Amid Fiscal Crisis, L.A. Gives Site Councils Budget Reins
In theory, it is every school’s dream to control its own destiny, rather than having administrators impose spending plans and reform initiatives from the central office.
At Jefferson High School, one of the largest high schools here, a governing body made up of teachers, nonclassroom-based educators, parents, and Principal Michael Taft appears to be living the dream, to the extent such a thing is possible during a staggering fiscal crisis.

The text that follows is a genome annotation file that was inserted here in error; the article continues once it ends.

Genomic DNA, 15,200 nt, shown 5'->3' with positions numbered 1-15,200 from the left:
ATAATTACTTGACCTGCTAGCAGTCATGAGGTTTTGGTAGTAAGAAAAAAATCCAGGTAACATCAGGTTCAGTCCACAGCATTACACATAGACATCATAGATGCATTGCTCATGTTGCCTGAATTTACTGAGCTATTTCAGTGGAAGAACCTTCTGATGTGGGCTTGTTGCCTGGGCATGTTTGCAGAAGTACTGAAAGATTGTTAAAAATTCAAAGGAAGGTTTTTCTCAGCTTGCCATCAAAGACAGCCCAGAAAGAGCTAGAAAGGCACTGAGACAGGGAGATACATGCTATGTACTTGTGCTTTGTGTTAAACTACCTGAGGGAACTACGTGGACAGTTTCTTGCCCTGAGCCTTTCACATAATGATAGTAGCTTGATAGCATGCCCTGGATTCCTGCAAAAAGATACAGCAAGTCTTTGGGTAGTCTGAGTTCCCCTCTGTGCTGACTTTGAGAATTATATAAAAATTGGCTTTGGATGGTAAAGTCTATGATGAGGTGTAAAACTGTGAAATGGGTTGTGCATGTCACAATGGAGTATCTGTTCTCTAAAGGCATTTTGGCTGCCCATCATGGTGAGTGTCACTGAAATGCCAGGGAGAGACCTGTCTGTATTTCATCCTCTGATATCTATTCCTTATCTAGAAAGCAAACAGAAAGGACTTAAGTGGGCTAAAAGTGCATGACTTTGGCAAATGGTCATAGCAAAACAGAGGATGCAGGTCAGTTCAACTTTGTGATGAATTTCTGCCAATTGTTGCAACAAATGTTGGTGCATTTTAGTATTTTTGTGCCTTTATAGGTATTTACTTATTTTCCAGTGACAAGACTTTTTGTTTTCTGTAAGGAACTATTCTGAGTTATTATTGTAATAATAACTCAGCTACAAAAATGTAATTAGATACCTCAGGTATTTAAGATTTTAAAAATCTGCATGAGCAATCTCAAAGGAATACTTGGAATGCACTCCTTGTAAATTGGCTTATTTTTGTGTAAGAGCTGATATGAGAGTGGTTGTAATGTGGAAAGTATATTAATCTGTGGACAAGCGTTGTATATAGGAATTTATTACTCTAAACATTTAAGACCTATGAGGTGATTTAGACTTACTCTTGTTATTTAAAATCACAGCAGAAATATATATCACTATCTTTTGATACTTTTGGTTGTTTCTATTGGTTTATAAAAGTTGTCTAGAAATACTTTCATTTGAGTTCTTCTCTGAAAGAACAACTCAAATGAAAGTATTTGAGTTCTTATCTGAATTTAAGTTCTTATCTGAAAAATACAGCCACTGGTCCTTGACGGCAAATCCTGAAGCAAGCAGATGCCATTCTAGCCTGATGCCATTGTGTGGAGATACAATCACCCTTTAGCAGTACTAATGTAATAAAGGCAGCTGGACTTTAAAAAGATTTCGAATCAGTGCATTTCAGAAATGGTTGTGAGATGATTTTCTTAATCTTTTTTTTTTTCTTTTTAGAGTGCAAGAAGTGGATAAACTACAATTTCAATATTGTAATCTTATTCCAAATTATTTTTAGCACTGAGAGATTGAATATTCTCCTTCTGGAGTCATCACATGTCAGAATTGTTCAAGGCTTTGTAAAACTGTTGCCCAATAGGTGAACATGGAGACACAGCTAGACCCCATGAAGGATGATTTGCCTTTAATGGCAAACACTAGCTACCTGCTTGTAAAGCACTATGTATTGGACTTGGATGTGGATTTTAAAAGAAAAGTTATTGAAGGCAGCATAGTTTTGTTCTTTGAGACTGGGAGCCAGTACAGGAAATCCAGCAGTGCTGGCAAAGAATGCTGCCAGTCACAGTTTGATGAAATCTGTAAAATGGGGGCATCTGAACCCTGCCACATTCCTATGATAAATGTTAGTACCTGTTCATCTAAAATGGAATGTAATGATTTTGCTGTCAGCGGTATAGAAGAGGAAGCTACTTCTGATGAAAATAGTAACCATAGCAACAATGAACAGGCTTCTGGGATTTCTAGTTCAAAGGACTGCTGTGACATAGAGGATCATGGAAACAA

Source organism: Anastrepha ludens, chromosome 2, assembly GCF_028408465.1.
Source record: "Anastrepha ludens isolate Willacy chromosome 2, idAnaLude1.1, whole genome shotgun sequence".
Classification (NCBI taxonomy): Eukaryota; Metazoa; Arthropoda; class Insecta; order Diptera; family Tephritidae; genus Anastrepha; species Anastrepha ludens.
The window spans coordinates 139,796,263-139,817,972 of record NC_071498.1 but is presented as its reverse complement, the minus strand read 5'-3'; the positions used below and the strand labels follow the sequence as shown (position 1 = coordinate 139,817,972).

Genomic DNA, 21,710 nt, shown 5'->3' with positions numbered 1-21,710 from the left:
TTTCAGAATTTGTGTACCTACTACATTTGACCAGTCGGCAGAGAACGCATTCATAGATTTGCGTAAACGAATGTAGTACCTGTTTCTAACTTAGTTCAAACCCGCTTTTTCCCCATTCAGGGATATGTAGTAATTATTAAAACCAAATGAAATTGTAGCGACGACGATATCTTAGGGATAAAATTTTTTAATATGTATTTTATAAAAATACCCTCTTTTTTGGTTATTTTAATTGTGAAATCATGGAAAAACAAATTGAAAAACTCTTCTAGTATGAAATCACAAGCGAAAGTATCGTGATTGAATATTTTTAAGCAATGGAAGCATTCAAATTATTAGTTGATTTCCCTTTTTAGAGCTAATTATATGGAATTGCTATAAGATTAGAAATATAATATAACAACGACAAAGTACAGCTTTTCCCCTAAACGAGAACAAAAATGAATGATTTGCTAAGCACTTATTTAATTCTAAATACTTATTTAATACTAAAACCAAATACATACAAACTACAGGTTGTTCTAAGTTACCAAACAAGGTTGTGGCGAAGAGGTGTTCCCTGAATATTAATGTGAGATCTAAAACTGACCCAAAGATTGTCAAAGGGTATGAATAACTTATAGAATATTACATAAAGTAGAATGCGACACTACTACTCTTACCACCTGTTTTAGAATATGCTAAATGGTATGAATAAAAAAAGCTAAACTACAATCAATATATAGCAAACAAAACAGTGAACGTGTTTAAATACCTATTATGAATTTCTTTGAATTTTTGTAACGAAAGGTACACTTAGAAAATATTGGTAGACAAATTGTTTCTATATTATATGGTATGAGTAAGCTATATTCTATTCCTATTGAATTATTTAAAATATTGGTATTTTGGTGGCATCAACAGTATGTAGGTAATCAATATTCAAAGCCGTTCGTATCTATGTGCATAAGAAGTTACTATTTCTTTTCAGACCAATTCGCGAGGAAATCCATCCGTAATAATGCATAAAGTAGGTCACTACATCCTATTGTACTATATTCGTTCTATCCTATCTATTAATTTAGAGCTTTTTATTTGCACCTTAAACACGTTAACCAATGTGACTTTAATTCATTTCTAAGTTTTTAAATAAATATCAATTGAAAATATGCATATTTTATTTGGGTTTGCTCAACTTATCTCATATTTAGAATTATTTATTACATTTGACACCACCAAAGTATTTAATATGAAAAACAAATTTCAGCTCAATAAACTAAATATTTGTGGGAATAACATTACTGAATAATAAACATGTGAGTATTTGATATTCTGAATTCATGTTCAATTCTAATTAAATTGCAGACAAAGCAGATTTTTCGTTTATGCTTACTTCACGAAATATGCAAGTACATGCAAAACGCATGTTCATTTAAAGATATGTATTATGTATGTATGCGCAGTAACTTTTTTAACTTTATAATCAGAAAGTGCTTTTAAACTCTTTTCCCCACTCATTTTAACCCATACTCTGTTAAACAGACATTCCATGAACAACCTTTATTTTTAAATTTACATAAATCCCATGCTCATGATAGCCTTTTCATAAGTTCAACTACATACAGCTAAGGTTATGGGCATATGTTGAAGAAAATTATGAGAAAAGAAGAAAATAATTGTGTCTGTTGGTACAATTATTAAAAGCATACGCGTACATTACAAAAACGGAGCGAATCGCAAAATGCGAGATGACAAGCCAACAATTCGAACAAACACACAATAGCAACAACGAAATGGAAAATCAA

The leadership team, officially known as a “school site council,” has mainly used an infusion of federal stimulus funding to keep class sizes around 25 students. With its remaining money, it has preserved a successful “eighth period”—a mandatory after-school class for students struggling to pass the California High School Exit Exam, or...
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